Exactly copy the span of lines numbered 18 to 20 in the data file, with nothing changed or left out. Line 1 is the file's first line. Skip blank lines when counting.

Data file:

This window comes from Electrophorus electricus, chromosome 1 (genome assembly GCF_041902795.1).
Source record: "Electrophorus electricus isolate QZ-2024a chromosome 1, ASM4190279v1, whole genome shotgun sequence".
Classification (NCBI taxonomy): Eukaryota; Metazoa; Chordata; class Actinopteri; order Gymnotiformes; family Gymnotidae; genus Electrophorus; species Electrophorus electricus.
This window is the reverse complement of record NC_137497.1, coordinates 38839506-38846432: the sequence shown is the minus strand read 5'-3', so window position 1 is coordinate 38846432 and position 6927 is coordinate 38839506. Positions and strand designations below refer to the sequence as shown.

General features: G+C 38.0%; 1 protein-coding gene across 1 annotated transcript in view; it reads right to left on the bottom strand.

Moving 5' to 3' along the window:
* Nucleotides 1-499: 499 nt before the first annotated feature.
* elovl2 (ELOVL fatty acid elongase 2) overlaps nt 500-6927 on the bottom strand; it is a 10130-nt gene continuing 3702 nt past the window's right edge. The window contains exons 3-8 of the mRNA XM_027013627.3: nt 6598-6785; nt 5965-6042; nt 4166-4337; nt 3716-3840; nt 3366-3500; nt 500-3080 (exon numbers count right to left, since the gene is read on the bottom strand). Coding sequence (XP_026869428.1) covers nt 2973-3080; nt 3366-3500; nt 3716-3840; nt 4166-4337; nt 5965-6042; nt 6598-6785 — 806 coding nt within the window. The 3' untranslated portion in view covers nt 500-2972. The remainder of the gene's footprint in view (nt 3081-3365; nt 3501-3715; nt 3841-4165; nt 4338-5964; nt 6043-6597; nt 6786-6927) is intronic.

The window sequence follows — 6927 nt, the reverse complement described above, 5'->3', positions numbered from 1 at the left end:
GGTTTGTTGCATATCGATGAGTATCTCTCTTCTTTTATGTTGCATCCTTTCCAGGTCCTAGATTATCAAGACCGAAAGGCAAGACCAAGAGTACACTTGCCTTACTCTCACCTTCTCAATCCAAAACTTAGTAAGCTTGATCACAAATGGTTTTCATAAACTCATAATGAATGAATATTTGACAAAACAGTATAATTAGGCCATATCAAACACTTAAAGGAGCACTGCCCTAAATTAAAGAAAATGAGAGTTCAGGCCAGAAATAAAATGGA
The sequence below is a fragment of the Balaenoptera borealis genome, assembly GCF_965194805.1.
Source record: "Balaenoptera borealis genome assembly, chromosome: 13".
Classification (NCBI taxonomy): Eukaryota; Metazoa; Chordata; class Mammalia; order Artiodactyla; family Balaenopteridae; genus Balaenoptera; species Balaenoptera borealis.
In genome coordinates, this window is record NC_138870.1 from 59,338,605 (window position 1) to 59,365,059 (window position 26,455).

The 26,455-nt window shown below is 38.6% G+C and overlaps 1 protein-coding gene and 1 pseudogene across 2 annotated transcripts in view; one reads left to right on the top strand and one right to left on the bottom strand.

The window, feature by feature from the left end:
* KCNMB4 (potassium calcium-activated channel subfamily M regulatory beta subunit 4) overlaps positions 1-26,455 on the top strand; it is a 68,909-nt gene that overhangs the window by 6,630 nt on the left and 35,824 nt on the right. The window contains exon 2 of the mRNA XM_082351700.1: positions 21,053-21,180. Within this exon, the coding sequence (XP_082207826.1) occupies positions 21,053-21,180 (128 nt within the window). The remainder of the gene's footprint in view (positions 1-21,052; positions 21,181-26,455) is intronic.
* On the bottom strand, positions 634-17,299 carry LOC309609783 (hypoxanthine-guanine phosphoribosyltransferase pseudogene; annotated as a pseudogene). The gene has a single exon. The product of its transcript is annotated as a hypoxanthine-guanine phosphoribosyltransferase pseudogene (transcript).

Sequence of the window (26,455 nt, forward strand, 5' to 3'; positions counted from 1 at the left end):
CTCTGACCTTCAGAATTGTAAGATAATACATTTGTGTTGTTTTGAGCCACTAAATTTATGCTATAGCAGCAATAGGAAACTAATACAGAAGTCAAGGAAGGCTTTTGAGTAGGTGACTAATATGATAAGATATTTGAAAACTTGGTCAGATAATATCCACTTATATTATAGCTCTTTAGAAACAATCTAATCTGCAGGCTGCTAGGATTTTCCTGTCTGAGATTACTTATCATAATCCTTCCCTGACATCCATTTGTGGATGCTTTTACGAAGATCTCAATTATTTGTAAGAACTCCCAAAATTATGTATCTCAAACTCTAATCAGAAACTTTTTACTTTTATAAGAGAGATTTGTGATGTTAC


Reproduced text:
* On the bottom strand, positions 634-17,299 carry LOC309609783 (hypoxanthine-guanine phosphoribosyltransferase pseudogene; annotated as a pseudogene). The gene has a single exon. The product of its transcript is annotated as a hypoxanthine-guanine phosphoribosyltransferase pseudogene (transcript).

Sequence of the window (26,455 nt, forward strand, 5' to 3'; positions counted from 1 at the left end):
CTCTGACCTTCAGAATTGTAAGATAATACATTTGTGTTGTTTTGAGCCACTAAATTTATGCTATAGCAGCAATAGGAAACTAATACAGAAGTCAAGGAAGGCTTTTGAGTAGGTGACTAATATGATAAGATATTTGAAAACTTGGTCAGATAATATCCACTTATATTATAGCTCTTTAGAAACAATCTAATCTGCAGGCTGCTAGGATTTTCCTGTCTGAGATTACTTATCATAATCCTTCCCTGACATCCATTTGTGGATGCTTTTACGAAGATCTCAATTATTTGTAAGAACTCCCAAAATTATGTATCTCAAACTCTAATCAGAAACTTTTTACTTTTATAAGAGAGATTTGTGATGTTAC